Before surgery, Dr. Yount arbitrarily defined 10 points on Carol’s head he will use as markers, along with the computer, to direct him to the precise location of the tumor.
“That red dot, I've told the computer that's my target. That's where I want to be, so I'm going to identify that as my set target,” he says.
With that done, Carol is wheeled in and prepped for anesthesia.
Nearly an hour after Dr. Yount starts reviewing his calculations, Carol is asleep and a helmet is put on her head to keep it rigidly immobile.
Pins will be screwed into the outer part of Carol's skull, but will not penetrate.
More like science fiction than the medieval pins, this balled device is the reference frame which establishes a fixed relationship with Carol's head.
Putting on his barber hat, Dr. Yount trims up Carol’s hair.
After a 10-minute antiseptic scrub, Dr. Yount straps on his headlight and is ready to get Carol's surgery underway, replacing the balled testing device with a sterile reference frame.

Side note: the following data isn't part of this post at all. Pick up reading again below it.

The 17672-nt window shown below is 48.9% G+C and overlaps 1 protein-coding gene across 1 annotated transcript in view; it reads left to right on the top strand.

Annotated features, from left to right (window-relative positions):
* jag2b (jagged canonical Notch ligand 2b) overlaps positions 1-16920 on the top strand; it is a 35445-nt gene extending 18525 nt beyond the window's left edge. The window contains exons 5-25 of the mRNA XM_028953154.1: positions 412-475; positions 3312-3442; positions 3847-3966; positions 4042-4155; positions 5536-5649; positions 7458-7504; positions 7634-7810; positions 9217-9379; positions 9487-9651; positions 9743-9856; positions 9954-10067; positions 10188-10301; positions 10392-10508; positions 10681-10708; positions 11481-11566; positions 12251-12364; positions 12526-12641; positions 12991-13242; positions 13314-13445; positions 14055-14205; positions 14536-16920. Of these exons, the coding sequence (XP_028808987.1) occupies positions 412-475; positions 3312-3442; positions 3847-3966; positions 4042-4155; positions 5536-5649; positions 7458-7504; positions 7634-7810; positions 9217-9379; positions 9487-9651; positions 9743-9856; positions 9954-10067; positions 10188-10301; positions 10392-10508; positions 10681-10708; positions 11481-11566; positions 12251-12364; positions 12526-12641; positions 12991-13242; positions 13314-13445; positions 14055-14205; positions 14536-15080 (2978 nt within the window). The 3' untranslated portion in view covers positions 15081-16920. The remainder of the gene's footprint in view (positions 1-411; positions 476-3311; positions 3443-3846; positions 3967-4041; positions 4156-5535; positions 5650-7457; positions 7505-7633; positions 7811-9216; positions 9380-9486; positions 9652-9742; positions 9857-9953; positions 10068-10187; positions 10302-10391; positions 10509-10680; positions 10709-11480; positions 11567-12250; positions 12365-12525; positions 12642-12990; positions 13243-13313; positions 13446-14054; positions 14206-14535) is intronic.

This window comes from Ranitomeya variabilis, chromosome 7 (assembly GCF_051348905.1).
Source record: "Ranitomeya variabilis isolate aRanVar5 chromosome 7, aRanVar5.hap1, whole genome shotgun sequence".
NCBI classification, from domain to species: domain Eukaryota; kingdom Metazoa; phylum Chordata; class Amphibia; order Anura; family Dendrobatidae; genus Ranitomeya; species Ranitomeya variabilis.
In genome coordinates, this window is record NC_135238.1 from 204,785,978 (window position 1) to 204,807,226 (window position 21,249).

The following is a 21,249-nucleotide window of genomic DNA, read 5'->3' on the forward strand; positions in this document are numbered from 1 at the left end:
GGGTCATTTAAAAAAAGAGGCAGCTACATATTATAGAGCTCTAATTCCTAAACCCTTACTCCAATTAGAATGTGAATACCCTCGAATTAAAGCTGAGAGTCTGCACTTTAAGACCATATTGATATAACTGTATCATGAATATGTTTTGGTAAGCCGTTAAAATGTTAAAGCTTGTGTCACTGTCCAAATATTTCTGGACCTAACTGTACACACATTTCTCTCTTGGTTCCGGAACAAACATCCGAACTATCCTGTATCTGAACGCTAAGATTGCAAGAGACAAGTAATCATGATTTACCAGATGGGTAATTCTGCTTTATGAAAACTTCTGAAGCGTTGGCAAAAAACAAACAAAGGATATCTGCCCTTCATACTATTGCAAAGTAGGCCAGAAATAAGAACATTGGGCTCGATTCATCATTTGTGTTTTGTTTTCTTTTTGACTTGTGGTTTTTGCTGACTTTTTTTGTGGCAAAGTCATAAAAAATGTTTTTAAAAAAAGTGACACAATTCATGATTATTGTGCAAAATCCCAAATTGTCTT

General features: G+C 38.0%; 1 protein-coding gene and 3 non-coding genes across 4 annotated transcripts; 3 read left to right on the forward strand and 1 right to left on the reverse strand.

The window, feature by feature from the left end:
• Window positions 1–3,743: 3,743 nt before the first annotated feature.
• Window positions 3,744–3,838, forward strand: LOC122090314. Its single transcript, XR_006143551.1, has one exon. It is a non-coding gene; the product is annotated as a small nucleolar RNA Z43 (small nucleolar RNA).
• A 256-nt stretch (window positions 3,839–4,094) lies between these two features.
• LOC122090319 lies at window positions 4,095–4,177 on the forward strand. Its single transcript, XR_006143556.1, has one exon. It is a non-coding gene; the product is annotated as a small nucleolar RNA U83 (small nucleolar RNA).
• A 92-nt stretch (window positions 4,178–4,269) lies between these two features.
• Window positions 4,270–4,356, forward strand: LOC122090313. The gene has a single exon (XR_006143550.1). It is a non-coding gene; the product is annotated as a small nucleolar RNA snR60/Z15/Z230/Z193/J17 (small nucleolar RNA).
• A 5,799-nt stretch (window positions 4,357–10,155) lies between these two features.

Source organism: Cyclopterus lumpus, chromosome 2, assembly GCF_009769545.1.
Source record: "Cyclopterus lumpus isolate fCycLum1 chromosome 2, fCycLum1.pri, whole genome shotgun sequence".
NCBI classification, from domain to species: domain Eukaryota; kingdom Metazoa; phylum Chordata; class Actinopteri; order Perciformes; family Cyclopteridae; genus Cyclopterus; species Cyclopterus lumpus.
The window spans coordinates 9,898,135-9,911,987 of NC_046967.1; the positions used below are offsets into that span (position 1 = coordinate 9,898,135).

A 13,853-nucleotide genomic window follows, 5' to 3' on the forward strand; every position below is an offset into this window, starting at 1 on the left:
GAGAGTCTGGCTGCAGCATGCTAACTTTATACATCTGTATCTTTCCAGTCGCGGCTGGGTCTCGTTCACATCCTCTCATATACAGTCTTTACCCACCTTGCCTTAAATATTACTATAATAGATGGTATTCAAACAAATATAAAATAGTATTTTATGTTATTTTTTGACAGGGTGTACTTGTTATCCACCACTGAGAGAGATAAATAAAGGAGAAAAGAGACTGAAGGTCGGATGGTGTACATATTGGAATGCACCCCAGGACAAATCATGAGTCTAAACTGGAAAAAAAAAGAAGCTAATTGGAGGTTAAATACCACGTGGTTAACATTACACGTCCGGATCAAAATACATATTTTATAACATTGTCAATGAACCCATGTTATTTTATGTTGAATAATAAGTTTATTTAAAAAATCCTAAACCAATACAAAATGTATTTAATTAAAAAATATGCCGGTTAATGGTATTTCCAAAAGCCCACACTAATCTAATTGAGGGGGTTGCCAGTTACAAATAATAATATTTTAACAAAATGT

With another check on the three dimensional image of Carol's brain, Dr. Yount is ready to go.
With technology guiding him, Dr. Yount makes an incision into Carol's brain, starting delicate surgery to remove her cancer and give her back her life.
Part Two: Procedure
With the recent death of Ted Kennedy, we heard a lot about brain tumors.
There are basically two types: those that start in the brain, like Senator Kennedy's, and secondary brain tumors that spread from another part of the body.
Both can have a profound and deadly impact.
Senator Kennedy's brain cancer is harder to treat, because it starts in the brain it often spreads throughout the brain.
But when the tumor spreads from another part of the body the brain recognizes it doesn't belong there and forms a sort of capsule around it. Newer technology often allows doctors to get to those tumors and remove them.
Neurosurgeon Dr. Robert Yount is making an incision into Carol Butgereit's skull.